Baccarat is one of those casino table games that oozes sophistication and conjures images of men in tuxedos and women in posh evening gowns, laying down chips in a slow-paced ritual. But this is not a game that should intimidate players; it’s actually very easy to learn, and if you know some simple strategies you can master it in no time.
The goal of baccarat is to predict which hand, the Player’s or the Banker’s, will have the highest value. A winning bet on either pays out even money (no commission) and has a house edge of just under 1 percent. The third option, the Tie bet, pays out 8 to 1 but has a much higher house edge of over 14 percent. Because of this, intelligent players avoid the Tie bet altogether and stick with the Player and Banker bets.
There are from seven to 14 seats around a table for players and a dealer’s area. Each player is dealt two cards in a private betting area. The winner is whoever has the hand with a score closest to nine. The total value is based on the pips, or dots, on each card that indicate the club, diamond, spade, and heart symbols. Picture cards and the number 10 are worth zero points, while the ace counts as one point. The game is played with a deck of cards until the player’s or the banker’s total hits a double digit, at which point they stop dealing cards.
To help you understand this scoring system, a chart is shown on the table to illustrate the rules of baccarat. There are some differences between the different charts, but they all provide the same information to the players. For example, it is important to note that a banker must draw a third card if the player’s hand has a total of six or seven and must stand on a 0-5 score.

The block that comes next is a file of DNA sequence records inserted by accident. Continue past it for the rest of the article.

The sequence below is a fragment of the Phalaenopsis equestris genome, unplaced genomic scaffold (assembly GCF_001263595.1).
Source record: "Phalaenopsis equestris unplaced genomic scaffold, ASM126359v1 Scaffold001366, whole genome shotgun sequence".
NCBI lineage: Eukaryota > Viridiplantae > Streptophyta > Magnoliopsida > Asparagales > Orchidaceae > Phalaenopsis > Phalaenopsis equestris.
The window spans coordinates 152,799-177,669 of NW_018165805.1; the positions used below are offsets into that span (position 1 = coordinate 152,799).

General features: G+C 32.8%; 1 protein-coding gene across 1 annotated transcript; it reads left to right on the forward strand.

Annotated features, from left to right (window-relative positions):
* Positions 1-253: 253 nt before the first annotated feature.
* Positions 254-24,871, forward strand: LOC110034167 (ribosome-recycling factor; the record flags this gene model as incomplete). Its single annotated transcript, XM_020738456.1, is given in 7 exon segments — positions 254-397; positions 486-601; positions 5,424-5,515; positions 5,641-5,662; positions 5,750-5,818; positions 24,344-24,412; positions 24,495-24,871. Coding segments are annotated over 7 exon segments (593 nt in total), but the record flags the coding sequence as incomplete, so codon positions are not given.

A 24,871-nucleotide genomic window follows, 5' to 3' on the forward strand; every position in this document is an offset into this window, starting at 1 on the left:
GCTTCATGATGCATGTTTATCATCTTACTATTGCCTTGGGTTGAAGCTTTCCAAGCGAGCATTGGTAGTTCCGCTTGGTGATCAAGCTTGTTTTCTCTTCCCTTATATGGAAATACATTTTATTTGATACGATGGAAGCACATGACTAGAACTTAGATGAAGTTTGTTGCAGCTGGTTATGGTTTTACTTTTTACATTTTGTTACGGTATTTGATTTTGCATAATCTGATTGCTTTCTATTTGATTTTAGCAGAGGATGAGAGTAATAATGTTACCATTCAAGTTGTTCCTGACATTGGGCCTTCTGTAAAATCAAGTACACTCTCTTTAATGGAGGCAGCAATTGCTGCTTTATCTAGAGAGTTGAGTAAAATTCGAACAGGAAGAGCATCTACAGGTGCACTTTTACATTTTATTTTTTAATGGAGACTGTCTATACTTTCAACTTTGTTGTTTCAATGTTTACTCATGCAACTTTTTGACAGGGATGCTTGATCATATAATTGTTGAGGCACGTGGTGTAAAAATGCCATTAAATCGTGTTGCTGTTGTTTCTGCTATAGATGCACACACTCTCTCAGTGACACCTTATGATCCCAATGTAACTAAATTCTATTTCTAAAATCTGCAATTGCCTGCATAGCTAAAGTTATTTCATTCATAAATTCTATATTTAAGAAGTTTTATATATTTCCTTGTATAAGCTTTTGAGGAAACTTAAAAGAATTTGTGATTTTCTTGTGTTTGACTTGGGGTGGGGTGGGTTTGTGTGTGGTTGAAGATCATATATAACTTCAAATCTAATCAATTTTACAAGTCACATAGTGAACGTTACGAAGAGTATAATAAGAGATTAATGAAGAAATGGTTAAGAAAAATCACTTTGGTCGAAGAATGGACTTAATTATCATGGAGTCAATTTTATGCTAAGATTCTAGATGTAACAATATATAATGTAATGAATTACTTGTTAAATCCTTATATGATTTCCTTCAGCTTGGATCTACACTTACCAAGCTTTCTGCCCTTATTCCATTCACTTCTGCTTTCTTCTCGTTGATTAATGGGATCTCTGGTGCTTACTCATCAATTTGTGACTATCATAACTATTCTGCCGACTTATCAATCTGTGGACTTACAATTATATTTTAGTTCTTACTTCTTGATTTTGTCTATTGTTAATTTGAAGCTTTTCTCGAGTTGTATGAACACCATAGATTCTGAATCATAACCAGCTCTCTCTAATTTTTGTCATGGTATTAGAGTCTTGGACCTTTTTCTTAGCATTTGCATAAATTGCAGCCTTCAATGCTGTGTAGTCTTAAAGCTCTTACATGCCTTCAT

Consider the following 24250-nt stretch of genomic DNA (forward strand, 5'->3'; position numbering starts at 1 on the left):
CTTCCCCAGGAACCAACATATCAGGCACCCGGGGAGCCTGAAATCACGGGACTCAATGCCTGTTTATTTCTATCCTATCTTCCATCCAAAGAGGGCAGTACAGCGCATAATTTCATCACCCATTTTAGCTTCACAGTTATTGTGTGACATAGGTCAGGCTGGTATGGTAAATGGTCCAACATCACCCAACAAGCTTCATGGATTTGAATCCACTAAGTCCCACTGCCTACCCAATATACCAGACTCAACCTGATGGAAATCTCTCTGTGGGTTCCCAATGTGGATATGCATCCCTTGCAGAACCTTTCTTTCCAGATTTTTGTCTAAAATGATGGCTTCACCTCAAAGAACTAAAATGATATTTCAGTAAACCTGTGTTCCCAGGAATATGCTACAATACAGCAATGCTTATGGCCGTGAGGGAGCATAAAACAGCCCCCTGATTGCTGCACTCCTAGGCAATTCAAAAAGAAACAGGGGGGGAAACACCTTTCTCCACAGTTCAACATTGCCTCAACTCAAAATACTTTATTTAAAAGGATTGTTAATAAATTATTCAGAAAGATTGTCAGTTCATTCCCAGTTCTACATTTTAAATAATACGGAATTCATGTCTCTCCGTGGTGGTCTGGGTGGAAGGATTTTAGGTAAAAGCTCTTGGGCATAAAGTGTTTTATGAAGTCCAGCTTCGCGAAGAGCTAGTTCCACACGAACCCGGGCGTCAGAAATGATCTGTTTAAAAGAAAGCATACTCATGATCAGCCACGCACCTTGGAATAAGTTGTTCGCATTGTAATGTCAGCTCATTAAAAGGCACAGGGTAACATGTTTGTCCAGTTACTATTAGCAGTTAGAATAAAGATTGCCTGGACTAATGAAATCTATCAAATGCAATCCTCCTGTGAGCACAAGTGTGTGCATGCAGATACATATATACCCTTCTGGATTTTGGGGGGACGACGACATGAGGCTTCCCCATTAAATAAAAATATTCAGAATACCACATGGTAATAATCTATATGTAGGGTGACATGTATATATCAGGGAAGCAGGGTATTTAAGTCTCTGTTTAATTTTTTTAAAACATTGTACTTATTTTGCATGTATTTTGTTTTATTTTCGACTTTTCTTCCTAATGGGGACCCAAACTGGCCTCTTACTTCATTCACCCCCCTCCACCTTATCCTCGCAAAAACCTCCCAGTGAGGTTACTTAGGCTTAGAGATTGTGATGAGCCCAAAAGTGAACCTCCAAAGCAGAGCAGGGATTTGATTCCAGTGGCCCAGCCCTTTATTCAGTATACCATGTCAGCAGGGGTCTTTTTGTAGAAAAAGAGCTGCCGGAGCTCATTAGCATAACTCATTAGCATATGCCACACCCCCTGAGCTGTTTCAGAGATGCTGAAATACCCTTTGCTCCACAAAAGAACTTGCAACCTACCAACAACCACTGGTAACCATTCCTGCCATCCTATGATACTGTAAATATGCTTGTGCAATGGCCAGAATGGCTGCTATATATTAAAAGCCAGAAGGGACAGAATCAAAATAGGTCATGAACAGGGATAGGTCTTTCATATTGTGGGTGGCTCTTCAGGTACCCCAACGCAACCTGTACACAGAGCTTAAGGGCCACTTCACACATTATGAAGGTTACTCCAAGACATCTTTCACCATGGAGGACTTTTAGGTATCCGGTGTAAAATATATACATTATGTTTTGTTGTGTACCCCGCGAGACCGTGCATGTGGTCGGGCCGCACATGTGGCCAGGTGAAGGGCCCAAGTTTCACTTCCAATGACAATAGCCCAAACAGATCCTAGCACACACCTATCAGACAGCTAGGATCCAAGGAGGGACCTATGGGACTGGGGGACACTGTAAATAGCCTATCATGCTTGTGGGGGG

Unlike other table games, baccarat is a fixed-rules game, meaning the dealers follow a set of rules to determine whether a third card is drawn. This is especially helpful for beginners, because it means there are no complicated decisions to make and the rules are easily understood.
Baccarat made a name for itself during the Great Exhibitions of the 19th Century, where it showed off pieces like its 1867 ‘Jusivy’ table service, designed for the Exposition Universelle in Paris, and furnishings for the Dolmbahce Palace in Istanbul. These showings earned it admirers in places like Portugal, Japan and India.
Bill Zender, a former Nevada Gaming Control Agent and the author of “Managing Casino Games”, says that baccarat is growing in popularity among Asian high rollers because it is a culturally appropriate game for their gambling culture. He also notes that the game has one of the lowest hold percentages in the casino, at just under 1 percent for banker and player bets. But perhaps the biggest reason for its popularity is that it’s just a lot of fun to play.